The paperback edition THE WRITERS TALE: THE FINAL CHAPTER followed in January 2010, and all that I said in my review of the original remains pretty true, although the format has been changed radically for that edition. It is a smaller book format and whilst there are full colour photo inserts, the bulk of the reprinted text pages are now black and white, so maybe whilst it's not quite so beautiful to look at as the original, the written content is still as great as it ever was. The biggest surprise with the paperback edition is the addition of 300+ pages of brand spanking new content - making it a stonking doorstop of a book - which covers the period from the end of the last book to the end of Russell's time working on the show - the production of the 5 specials and all the surrounding Who-hah! - which actually quite probably makes it very worth buying all over again.
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on 29 September 2008
Predictably witty and honest, this is a book that will be enjoyed by Doctor Who fans and aspiring writers alike. What really comes across is that Davies is passionate about the show he resurrected and is often tortured by his perceived shortcomings as a writer. I can well understand why he's had enough, although I suspect he won't in fact be able to stay away for long.
The e-mail format and excerpts from Doctor Who scripts mean this is a book you can 'dip into' quite easily rather than reading from cover to cover and the writer's own cartoon illustrations are an unexpected bonus - is there anything this man can't do? This would make a fantastic Christmas present for those of us who don't know how we'll make it through 2009 without a Dr Who series.
Of course everybody knows that Swansea produces the best writers in the world, but it's nice to have a bit more proof.
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on 19 January 2010
The idea behind the original 'Doctor Who: The Writer's Tale' hardback was simple - head writer and executive producer Russell T Davies corresponded with journalist Benjamin Cook over the course of a year or so, the end result being a kind of diary of the process of writing and overseeing such a large-scale and complex show. The paperback edition, 'The Writer's Tale: The Final Chapter', retains this correspondence, but also continues it, almost doubling the page count and bringing the story up to July 2009, effectively the end of Russell's time on the programme. So, as well as getting the inside story of episodes from the Kylie-starring Christmas special 'Voyage of the Damned' right up to the end of Series Four, this edition includes the 2009 specials, David Tennant's departure, and the making of the 'Torchwood: Children of Earth' mini-series amongst other things.

Unlike a lot of the 'Doctor Who' tie-ins (and frankly, TV tie-ins in general), this is a pretty frank account of the nuts-and-bolts of a writer's life - struggling to come up with fresh ideas, the long, hard process of writing and rewriting according to the needs of the production, as well as the mayhem that comes from being a very visible presence at the heart of the media circus surrounding the programme. It's often surprising to see Russell T Davies, who often comes across in interviews as supremely confident and in control, plagued by self-doubt and finding himself staring at an empty page with time running out. Benjamin Cook's involvement is as part-interviewer, part-sounding board - at times he's responding to Russell's comments and suggestions (sometimes in a negative manner, and in at least one instance, prompting a complete rethink on the part of the production team as to the ending of an episode), at others leaping in with great questions for Russell about his life and work, which help to make the book less 'The Thoughts of Chairman Davies'.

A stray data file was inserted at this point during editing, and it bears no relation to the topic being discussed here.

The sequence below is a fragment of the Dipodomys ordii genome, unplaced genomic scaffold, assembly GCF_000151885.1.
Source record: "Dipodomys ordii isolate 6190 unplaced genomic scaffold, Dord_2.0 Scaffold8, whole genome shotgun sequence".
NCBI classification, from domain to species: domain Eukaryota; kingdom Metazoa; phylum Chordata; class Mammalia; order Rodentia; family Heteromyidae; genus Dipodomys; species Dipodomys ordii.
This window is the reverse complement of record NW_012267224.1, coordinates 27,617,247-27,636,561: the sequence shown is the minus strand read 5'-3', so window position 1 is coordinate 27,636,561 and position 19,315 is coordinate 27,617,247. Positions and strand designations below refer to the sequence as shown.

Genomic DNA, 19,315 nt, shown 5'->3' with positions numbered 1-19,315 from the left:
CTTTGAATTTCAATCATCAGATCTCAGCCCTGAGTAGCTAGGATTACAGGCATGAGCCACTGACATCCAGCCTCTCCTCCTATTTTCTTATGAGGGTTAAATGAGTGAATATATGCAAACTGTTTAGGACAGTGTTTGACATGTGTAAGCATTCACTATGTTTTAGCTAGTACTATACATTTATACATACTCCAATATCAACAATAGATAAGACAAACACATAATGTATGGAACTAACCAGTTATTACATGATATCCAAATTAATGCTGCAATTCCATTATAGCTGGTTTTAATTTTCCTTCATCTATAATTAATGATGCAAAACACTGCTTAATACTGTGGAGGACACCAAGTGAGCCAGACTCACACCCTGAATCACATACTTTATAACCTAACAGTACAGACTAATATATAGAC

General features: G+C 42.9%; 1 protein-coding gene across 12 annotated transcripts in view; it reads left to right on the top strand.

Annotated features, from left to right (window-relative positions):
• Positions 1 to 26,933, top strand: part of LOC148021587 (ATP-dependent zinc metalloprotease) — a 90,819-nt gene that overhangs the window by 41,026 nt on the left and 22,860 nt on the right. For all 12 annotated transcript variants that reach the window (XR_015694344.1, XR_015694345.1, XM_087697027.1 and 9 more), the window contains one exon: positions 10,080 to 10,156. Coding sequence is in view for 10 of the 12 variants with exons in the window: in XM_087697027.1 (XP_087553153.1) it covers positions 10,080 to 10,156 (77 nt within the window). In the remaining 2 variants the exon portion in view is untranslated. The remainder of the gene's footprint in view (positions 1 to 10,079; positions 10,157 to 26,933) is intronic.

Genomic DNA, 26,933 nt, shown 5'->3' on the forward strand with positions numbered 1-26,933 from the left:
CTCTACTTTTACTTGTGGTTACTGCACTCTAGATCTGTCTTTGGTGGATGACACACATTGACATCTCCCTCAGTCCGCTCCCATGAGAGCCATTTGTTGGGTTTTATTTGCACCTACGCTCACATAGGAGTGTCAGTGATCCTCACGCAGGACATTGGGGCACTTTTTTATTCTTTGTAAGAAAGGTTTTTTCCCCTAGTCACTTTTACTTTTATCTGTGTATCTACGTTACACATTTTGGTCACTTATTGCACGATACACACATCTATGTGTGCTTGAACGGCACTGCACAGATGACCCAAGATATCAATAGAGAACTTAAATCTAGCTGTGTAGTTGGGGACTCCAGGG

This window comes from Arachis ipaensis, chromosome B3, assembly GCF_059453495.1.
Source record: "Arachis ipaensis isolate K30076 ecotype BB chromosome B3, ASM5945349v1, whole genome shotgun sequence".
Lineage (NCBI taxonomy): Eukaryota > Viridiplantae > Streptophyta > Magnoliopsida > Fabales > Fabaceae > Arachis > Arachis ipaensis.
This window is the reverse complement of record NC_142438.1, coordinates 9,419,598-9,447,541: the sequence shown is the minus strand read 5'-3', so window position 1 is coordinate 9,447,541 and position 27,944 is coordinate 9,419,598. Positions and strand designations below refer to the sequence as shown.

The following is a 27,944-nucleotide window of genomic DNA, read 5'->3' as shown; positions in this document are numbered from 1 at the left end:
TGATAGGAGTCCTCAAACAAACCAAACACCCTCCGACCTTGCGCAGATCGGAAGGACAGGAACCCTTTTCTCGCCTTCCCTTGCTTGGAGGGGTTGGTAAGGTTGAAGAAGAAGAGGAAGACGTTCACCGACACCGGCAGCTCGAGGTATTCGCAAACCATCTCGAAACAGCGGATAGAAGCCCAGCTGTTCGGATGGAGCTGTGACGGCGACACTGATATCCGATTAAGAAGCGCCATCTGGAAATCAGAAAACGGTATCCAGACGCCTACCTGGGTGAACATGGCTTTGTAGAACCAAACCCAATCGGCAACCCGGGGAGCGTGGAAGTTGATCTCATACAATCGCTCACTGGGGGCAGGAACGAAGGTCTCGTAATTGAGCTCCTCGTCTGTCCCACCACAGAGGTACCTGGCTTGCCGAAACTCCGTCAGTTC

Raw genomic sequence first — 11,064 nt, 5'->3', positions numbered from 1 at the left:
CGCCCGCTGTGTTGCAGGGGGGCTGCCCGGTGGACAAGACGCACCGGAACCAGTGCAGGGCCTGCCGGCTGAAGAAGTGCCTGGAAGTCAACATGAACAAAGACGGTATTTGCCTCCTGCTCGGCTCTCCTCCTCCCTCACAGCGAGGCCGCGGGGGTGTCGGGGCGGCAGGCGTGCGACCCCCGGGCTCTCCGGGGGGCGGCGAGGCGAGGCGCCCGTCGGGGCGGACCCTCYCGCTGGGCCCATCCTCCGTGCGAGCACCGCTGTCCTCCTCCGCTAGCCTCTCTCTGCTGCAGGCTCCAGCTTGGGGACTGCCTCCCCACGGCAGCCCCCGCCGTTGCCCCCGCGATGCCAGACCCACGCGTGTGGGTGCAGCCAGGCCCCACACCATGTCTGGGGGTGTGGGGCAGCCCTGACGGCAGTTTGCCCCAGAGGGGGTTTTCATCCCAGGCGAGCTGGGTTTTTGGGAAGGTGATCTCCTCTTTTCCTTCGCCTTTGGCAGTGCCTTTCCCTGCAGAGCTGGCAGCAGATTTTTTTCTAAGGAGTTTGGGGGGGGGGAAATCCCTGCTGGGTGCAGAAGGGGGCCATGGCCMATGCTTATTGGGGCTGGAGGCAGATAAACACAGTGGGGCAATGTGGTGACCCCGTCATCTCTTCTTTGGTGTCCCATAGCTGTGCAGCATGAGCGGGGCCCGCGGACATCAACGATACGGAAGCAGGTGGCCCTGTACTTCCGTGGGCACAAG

As someone who had read the original hardback, I was unsure about the prospect of an expanded paperback edition - but the sheer amount of new material here means that this feels more like two books in one, a sequel of almost equal length bundled with the original. As such, it's well worth a read even for those who've got the hardback - the new stuff is particularly fascinating as it tells a slightly different story, not so much the production of a series that has, to an extent, settled down to a regular kind of schedule, but a mad scramble to assemble and write a series of specials whose format seems to be constantly in flux in the run-up to production, owing to concerns about scheduling, budgets, the logistics of production and so on. Add to this the cloak-and-dagger activity of announcing David Tennant's departure, and innumerable public appearances including the promotion of the original 'Writer's Tale' book, and it becomes a considerably more varied volume than the original.

Both fascinating for would-be writers or 'Doctor Who' fans alike, 'The Writer's Tale: The Final Chapter' is probably the most enjoyable book on either subject that I've ever read. It's refreshingly frank, full of insight, and is terrific value. Whether you've got the original or not, this really is essential reading.